With all due respect to the poster and to the one person answering so far, I don't see how anything in Mayella's testimony proves that she's lying. What we have when we read the trial scene in To Kill a Mockingbird is a set of conflicting first-hand accounts. The fact that Tom Robinson's account contradicts Mayella's does not prove the she is lying and he is not. The novel sets us up to side with Tom Robinson; the Ewells have consistently been presented to us in the narrative as despicable humans and the Robinsons as upstanding citizens.
My point is not that the two of you are wrong! Not at all! I simply wish to point out a very clear bias in the narrative that we, as readers, can resist. There's a very similar bias in the discussion of birds, for example; "you can shoot all the blue jays you want," we're famously told, "but remember it's a sin to kill a mockingbird." In reality (ask a real bird expert!), mockingbirds can be extremely aggressive and territorial just as blue jays have their own important ecological niche. Reading as a "resistant reader" is a good way for us to move past the same, standard interpretations of a literary work.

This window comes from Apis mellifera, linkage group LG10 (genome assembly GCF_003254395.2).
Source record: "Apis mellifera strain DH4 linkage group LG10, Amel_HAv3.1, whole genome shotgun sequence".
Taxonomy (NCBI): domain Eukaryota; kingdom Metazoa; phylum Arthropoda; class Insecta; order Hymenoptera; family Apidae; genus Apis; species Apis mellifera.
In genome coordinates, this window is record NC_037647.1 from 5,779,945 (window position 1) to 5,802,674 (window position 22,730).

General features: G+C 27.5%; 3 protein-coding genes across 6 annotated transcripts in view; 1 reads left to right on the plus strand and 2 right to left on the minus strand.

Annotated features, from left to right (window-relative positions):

To me, Mayella may or may not be lying, but she's certainly very much aware that she's in a sticky situation and asks repeatedly for clarifications to Atticus' answers. (I've always wondered, for that matter, about her comments about her father and Atticus' follow-up questions. Does he avoid bringing up questions about incest or domestic abuse because he finds them untasteful, or does he simply not see that as a possibility?)